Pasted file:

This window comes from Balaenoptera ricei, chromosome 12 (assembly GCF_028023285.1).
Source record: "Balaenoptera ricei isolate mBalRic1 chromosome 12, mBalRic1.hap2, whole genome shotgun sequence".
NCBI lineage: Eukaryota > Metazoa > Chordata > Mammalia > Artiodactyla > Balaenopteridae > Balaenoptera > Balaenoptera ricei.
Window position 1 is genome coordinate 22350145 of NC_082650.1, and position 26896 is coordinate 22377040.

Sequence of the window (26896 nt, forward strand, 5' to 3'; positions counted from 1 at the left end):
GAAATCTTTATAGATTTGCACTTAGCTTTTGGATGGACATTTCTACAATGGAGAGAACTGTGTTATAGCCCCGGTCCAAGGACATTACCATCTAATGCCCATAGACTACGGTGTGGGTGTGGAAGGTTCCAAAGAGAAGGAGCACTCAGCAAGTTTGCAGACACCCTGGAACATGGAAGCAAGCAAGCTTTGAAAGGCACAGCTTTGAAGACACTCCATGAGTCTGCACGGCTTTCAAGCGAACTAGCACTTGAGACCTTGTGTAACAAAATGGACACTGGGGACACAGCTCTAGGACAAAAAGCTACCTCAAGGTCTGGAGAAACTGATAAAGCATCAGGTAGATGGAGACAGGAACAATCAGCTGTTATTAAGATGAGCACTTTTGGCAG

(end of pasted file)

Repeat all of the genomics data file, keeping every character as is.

This window comes from Balaenoptera ricei, chromosome 12 (assembly GCF_028023285.1).
Source record: "Balaenoptera ricei isolate mBalRic1 chromosome 12, mBalRic1.hap2, whole genome shotgun sequence".
NCBI lineage: Eukaryota > Metazoa > Chordata > Mammalia > Artiodactyla > Balaenopteridae > Balaenoptera > Balaenoptera ricei.
Window position 1 is genome coordinate 22350145 of NC_082650.1, and position 26896 is coordinate 22377040.

Sequence of the window (26896 nt, forward strand, 5' to 3'; positions counted from 1 at the left end):
GAAATCTTTATAGATTTGCACTTAGCTTTTGGATGGACATTTCTACAATGGAGAGAACTGTGTTATAGCCCCGGTCCAAGGACATTACCATCTAATGCCCATAGACTACGGTGTGGGTGTGGAAGGTTCCAAAGAGAAGGAGCACTCAGCAAGTTTGCAGACACCCTGGAACATGGAAGCAAGCAAGCTTTGAAAGGCACAGCTTTGAAGACACTCCATGAGTCTGCACGGCTTTCAAGCGAACTAGCACTTGAGACCTTGTGTAACAAAATGGACACTGGGGACACAGCTCTAGGACAAAAAGCTACCTCAAGGTCTGGAGAAACTGATAAAGCATCAGGTAGATGGAGACAGGAACAATCAGCTGTTATTAAGATGAGCACTTTTGGCAG